A male native had the Tail in the 1st, along with other malefic planets. From this I could tell that loss (signified by the Tail) was a recurring theme in his life (and adversities would rise up: the Head in the 7th). Indeed, during the period of the firdariyyah ruled by the Tail, his wife became very ill, and his father developed Alzheimer’s: the Tail was conjoined to Saturn, the significator of his father (nocturnal chart).
A male native was religious and had an active spiritual life, but when his Ascendant was profected to the 9th (the location of the Tail), his religious and spiritual practices almost totally stopped, and he withdrew from the religious organization he had been part of for years. Now, this situation of the Tail in the 9th is an odd one, because I often find it in religious people who are my clients. One would expect that the Tail would make the native’s religion weak. But as I discussed this situation several years ago with a colleague, he pointed out that the Head would be in the 3rd, and the 3rd also classically signifies religion. But what kind of religion? Well, the 9th, the joy of the Sun, is better suited to organized, orthodox religion, complete with hierarchies and great offices (which is usually what it signifies in medieval astrology). But the 3rd, the joy of the Moon, is better suited to folk and informal religion, including the use of divination and dreams and visions, which describes the native’s spiritual activity accurately.
In this article I have not been able to give you detailed examples on every topic that Bonatti and other medievals describe in relation to the Nodes, nor have I been able to show you more charts or go into them in depth. But the Nodes are well worth paying attention to, and if you follow the traditional techniques regarding them, you will find delineating them to be very concrete, accurate, and rewarding.
Al-Qabisi, The Introduction to Astrology, trans. and eds. Charles Burnett, Keiji Yamamoto, and Michio Yano (London and Turin: The Warburg Institute, 2004)
Bonatti, Guido, Book of Astronomy, trans. Benjamin N. Dykes (Golden Valley, MN: The Cazimi Press, 2007)
Sahl bin Bishr, in Works of Sahl & Masha’allah, trans. Benjamin N. Dykes (Golden Valley, MN: The Cazimi Press, 2008)
Valens, Vettius, The Anthology (Book II concl. & Book III), trans. Robert Schmidt (Berkeley Springs, WV: The Golden Hind Press, 1994)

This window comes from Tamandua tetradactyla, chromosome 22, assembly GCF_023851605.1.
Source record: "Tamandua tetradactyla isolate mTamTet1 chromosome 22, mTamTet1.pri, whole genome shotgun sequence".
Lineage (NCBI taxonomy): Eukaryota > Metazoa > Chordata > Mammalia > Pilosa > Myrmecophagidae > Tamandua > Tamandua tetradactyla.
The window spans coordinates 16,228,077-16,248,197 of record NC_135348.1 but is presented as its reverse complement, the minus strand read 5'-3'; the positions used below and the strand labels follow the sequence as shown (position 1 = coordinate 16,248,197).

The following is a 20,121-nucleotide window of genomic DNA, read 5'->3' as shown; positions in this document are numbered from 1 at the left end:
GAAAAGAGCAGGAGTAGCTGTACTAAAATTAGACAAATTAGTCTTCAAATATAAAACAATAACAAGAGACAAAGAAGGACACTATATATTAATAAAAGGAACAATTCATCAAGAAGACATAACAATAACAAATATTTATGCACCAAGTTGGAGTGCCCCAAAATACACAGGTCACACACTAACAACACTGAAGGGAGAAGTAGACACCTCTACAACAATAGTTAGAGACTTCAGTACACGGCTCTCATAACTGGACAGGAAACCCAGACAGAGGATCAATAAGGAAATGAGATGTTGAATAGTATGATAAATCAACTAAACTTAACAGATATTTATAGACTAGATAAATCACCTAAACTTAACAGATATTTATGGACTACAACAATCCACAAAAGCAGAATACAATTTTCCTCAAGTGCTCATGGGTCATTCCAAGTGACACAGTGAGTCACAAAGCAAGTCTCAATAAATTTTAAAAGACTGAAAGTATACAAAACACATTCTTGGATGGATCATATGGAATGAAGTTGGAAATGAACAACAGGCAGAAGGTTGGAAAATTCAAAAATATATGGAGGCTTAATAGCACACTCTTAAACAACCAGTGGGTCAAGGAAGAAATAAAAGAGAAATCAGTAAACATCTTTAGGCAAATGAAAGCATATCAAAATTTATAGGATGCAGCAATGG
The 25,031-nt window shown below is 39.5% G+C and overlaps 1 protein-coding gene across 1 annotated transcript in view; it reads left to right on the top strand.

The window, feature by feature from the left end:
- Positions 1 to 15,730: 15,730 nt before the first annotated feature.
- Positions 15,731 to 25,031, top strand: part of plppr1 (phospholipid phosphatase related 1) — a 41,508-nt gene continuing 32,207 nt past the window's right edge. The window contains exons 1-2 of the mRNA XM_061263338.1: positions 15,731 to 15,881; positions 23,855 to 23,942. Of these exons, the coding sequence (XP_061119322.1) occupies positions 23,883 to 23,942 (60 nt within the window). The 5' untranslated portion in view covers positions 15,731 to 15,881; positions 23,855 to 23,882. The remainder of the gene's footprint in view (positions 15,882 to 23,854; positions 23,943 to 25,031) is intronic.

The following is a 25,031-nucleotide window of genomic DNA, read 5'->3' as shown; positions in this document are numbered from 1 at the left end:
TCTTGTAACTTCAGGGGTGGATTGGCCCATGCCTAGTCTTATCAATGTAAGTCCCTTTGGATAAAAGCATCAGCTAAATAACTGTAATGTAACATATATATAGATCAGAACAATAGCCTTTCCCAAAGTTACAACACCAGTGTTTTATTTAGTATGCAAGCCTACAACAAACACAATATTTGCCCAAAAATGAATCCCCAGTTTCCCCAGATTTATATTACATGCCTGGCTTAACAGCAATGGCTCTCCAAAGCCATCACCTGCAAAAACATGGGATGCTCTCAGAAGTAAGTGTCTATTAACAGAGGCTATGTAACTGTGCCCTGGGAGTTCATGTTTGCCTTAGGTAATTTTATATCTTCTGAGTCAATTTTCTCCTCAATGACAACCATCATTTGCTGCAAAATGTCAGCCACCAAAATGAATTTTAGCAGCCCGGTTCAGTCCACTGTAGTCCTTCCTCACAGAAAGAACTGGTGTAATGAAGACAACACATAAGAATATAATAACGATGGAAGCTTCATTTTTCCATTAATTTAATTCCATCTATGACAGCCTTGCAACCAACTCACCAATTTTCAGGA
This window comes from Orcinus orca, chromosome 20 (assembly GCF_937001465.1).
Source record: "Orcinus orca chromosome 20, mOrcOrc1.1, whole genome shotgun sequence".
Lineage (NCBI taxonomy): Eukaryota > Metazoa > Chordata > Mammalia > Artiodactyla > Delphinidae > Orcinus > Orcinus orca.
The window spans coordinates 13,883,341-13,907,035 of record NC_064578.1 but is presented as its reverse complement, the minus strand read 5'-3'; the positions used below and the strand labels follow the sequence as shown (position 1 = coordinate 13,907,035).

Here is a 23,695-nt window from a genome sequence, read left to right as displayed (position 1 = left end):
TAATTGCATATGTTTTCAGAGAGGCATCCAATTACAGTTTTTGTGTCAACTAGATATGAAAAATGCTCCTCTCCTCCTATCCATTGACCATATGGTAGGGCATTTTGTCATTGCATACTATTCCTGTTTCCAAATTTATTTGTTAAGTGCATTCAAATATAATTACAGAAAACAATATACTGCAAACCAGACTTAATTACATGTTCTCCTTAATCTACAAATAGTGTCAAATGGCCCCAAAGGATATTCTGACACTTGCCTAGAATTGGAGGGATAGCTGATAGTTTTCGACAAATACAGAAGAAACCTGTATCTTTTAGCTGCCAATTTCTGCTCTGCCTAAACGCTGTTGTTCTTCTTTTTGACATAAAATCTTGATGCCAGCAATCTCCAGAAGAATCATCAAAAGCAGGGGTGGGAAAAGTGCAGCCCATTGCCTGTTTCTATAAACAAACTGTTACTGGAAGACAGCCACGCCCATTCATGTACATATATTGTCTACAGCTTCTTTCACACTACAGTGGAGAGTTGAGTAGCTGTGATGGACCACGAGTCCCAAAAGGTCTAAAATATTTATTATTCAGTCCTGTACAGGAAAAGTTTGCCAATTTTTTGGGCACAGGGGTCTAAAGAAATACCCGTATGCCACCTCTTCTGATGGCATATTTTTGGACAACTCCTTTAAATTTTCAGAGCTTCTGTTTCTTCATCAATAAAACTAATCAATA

BOA p. 299.
BOA pp. 776, 1097; al-Qabisi V.19.
BOA pp. 243, 269, 1139.
BOA p. 187.
BOA pp. 187, 384, 587-88.
BOA pp. 187-88.
BOA pp. 322-23, 337-38, 561.
Or, as Bonnatti explained it: “The 61st Consideration is that you look to see whether the Lord of the Ascendant (or the Moon) is [corporally] with the Head or Tail of the Dragon: because then it signifies impediment in every matter; and the impediment will come from or out of the cause that is signified by the house in which the conjunction (namely, of the significator or the Moon with the Head or Tail) is. And another conjunction of the Head or Tail does not harm unless [it is] corporal, because they do not have an aspect nor an opposition. And it is worse when the signficator or the Moon goes toward them than when [the significator or the Moon] recede, as is said elsewhere: for when they go toward them, then they signify the ultimate evil, just like what happens to him who is in a ship when it is in danger, and it is broken in the sea, because then there is no hope for him. But when they recede from them, it is like when a ship has already been endangered, because one of the navigators can cling to something (namely to a plank or dross and to similar things) which gives him hope of escaping, and sometimes he escapes. And it must be known that when the significator of a matter or the Moon goes toward the Head, its malice is increased; and it is more than when it recedes from it, because its nature is to increase. And when it goes toward the Tail, it is not wholly the extreme malice like when it is separating itself from it, namely less than 1º. From 1º earlier its malice is not so great as it is within that degree, even though it is great; and from one to three, it is said to be less enough; and from three to five, it is said to be again less; and from five to seven, it is said to be small; and from seven up to nine, it is said to be smaller; and from nine to twelve, it is said to be practically none.”
BOA p. 513.
BOA pp. 515-16. I have used Alchabitius Semi-Arc houses.
In the context of ruling, this probably means lower-level workers, office staff and servants.
BOA p. 596.
BOA pp. 590-91.
BOA pp. 507-08.
BOA p. 1266.
BOA pp. 471-72.
BOA p. 576.
BOA p. 578.
BOA p. 495.
BOA p. 408.
BOA p. 409.
BOA p. 412.
BOA p. 409.
Readers interested in one version of the method may see BOA pp. 1129-46.
BOA pp. 1141-42.
BOA p. 1132.
BOA pp. 1138-39.
This chart is unrectified; I have simply taken one of the commonly-found times.
BOA p. 444.
BOA p. 565. See also my Works of Sahl & Masha'allah p. 146.
See e.g., Sahl pp. 4-5; BOA pp. 99-100.